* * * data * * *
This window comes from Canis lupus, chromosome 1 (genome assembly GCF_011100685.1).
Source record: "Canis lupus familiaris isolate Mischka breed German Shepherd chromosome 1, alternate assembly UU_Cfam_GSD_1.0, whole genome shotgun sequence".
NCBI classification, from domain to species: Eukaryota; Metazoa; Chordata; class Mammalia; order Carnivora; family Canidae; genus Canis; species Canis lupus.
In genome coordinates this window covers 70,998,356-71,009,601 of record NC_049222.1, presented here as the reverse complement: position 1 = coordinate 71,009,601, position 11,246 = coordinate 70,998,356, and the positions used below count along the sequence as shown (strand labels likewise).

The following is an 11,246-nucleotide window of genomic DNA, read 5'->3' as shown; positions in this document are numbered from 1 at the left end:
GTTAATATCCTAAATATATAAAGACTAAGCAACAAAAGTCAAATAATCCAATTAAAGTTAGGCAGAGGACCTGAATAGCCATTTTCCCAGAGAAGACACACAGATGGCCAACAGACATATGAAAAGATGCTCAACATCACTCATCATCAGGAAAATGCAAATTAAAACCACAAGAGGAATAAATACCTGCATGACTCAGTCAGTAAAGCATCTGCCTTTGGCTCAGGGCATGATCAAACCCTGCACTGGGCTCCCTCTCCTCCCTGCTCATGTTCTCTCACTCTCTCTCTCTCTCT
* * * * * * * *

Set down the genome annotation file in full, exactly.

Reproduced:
This window comes from Canis lupus, chromosome 1 (genome assembly GCF_011100685.1).
Source record: "Canis lupus familiaris isolate Mischka breed German Shepherd chromosome 1, alternate assembly UU_Cfam_GSD_1.0, whole genome shotgun sequence".
NCBI classification, from domain to species: Eukaryota; Metazoa; Chordata; class Mammalia; order Carnivora; family Canidae; genus Canis; species Canis lupus.
In genome coordinates this window covers 70,998,356-71,009,601 of record NC_049222.1, presented here as the reverse complement: position 1 = coordinate 71,009,601, position 11,246 = coordinate 70,998,356, and the positions used below count along the sequence as shown (strand labels likewise).

The following is an 11,246-nucleotide window of genomic DNA, read 5'->3' as shown; positions in this document are numbered from 1 at the left end:
GTTAATATCCTAAATATATAAAGACTAAGCAACAAAAGTCAAATAATCCAATTAAAGTTAGGCAGAGGACCTGAATAGCCATTTTCCCAGAGAAGACACACAGATGGCCAACAGACATATGAAAAGATGCTCAACATCACTCATCATCAGGAAAATGCAAATTAAAACCACAAGAGGAATAAATACCTGCATGACTCAGTCAGTAAAGCATCTGCCTTTGGCTCAGGGCATGATCAAACCCTGCACTGGGCTCCCTCTCCTCCCTGCTCATGTTCTCTCACTCTCTCTCTCTCTCT